The player wagers money on a corner between two adjacent positions, and wins two times the amount bet if the remainder is either of the two primary positions adjacent to the wagered corner.[6] In the modern variants, it is possible to buy both odd positions (i.e., positions 1 and 3) and/or both even positions (2 and 4), even though these are not adjacent.
1:4[f] 2:1  12   13   14 
 21     41 
 24     42 
 23     43 
 32   31   34 
The player places the wager at the side of a single primary position with the red card on top of the money. The player wins double the amount wagered if the remainder matches the primary position, or wins an amount equal to the wager if the remainder is the secondary position adjacent to the side of the wagered primary position.[6] In the modern variants, this has expanded to include buying the opposite position (i.e., if position 1 is the primary bet, the twist or side bet could be on position 2, 3, or 4).
1:4[g] 0:1[h]

In the modern game, the "Hong" (row) bet is usually replaced by two alternative three-number bets. The first of these is the "Tan" or "Nga Tan" bet (丫攤; yā tān; ngaa1 taan1; 'booth'). Two positions are chosen as the primary wager, and one position is chosen as the secondary "push" wager; there are twelve possible combinations of this type of bet, and each position has six corresponding primary and three secondary wagers. For example, the six bets that include position 1 as the primary wager are 1-24, 1-23, 1-32; 1-42, 1-43, and 1-34; and the three bets that include position 1 as the secondary "push" wager are 2-41, 2-31, and 3-41, so any single position will result in a win for 612 of the "Tan" bets and a push for 312 of them.

The second three-number bet that can be made is an all-primary wager, known as "Sheh Sam Hong", sometimes romanized as "Shen Sam Hong" (三門; sān mén; saam1 mun4; 'three gates' or 射三紅; shè sān hóng; se6 saam1 hung4; 'shoot three row'), where any one of the three numbers will win. There are four combinations of the three numbers: 1-2-3, 2-3-4, 3-4-1, or 4-1-2, so any single position will result in a win for 34 of the "SSH" bets. The payout for the "Tan" and "SSH" bets is correspondingly lower, based on the increased odds of winning, and the two modern three-number bets also generally require a higher minimum stake because of the lower payout.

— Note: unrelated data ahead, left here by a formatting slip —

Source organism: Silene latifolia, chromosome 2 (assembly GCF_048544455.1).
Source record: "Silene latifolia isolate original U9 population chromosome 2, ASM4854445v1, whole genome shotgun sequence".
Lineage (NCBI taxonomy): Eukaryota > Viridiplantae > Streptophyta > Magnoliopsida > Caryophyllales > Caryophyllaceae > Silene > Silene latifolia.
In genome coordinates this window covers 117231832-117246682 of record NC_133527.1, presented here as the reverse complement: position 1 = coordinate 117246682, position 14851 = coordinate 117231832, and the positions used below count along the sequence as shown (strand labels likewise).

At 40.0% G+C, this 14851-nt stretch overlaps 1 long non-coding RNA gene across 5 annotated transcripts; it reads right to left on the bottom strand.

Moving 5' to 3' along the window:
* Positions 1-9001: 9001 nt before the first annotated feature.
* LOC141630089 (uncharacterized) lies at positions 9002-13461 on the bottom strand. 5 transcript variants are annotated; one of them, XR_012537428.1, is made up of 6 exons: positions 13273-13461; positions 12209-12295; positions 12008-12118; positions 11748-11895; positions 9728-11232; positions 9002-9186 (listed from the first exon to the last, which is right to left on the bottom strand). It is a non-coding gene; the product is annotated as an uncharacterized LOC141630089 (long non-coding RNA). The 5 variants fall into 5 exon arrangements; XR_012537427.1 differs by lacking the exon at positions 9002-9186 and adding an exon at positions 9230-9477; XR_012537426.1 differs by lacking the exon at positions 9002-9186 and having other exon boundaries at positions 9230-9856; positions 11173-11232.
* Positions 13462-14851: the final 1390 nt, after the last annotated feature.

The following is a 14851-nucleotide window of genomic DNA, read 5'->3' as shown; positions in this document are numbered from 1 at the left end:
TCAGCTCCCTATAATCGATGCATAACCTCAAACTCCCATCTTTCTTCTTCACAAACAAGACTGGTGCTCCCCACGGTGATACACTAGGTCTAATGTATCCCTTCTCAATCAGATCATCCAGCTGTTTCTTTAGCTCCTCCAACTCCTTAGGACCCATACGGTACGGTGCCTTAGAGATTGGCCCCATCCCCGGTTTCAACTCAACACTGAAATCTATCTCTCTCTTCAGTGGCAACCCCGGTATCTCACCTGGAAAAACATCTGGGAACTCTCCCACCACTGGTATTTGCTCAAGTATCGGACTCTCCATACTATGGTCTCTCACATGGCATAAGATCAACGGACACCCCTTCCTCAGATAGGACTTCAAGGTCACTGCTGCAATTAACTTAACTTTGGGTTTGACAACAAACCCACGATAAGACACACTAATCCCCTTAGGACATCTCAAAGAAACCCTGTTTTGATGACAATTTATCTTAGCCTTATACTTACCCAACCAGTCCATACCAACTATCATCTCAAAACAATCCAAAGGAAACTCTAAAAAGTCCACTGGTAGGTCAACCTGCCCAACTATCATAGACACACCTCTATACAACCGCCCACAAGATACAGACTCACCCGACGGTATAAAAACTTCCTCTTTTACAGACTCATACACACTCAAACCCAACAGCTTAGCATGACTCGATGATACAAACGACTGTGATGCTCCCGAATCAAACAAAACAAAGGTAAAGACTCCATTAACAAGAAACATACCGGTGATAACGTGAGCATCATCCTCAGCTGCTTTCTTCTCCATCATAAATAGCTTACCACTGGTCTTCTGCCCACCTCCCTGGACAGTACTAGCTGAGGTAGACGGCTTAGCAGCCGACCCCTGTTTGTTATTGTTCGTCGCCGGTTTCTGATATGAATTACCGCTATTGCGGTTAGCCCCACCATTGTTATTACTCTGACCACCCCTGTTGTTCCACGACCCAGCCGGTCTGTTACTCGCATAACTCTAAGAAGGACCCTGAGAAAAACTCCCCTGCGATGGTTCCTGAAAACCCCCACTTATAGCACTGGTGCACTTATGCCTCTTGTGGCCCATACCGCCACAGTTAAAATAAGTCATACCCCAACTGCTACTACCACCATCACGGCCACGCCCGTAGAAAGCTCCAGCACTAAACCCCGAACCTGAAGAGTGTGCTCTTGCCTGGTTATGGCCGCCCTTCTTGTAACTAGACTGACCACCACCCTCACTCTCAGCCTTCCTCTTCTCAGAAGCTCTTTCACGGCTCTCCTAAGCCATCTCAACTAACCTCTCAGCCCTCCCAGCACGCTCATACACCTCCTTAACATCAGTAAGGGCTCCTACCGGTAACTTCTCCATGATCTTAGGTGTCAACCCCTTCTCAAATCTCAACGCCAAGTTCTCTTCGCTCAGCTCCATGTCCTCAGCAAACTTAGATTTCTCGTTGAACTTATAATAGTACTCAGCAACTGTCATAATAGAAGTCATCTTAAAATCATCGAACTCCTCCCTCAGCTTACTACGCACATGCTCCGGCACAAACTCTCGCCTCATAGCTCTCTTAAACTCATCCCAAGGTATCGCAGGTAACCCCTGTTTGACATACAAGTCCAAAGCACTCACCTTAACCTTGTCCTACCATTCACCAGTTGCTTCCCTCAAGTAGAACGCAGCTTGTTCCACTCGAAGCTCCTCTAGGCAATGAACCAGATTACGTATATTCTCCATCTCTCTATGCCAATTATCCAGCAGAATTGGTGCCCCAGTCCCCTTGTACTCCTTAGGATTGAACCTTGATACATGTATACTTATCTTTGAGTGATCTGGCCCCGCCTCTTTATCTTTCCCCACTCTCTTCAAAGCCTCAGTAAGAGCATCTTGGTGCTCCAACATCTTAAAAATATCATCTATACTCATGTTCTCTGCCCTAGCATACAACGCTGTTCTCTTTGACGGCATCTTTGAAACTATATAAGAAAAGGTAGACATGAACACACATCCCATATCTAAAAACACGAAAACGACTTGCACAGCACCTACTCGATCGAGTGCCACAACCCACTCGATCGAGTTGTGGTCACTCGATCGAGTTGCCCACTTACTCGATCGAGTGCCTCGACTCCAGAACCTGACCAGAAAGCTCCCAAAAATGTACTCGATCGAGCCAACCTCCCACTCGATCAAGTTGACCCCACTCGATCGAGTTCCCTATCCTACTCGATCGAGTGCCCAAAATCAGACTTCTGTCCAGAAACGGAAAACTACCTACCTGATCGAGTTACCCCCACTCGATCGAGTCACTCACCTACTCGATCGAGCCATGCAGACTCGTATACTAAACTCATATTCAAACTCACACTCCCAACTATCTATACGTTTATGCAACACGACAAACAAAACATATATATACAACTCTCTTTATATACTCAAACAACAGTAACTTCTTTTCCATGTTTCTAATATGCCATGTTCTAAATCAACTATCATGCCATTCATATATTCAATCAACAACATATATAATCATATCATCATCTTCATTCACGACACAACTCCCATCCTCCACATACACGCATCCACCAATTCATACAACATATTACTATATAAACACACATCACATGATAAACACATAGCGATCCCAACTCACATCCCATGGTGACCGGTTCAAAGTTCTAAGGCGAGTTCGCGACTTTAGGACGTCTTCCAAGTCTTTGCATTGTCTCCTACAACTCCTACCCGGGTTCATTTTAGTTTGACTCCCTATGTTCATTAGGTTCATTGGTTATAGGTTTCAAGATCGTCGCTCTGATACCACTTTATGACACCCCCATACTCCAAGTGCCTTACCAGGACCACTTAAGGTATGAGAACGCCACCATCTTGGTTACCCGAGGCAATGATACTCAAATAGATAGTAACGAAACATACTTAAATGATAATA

Wager Odds[a] Payout[b] Nomenclature Notes
1:2[f] 1:2
 1‑24   2‑41   1‑42 
 1‑23   1‑43 
 1‑32   1‑34 
 2‑31   3‑41 
 2‑34   2‑43   3‑42 
Two primary positions will win, but at a lower payout; one secondary position will push. Higher minimum bet may be required.
1:4[g] 0:1[h]
3:4 1:3
 1‑2‑3   3‑4‑1 
Any of the three primary positions in the wager will win, but at a lower payout. Higher minimum bet may be required.
  1. ^ a b True odds of occurrence
  2. ^ a b Net payout, meaning the amount returned in addition to the original wager. This is the payout before the house commission is calculated. For a typical house commission of 5%, the actual payout is 95% of the value shown, e.g., for the 3:1 payout of the "Fan" bet, the actual payout would be 2.85:1.
  3. ^ As displayed in the diagram; the larger number(s) indicate the primary position(s) wagered, and the smaller subscript number(s) indicate the secondary position(s) wagered.
  4. ^ 買番; mǎi fān; maai5 faan1; 'Buying a single number'
  5. ^ 買紅; mǎi hóng; maai5 hung4; 'Buying a row'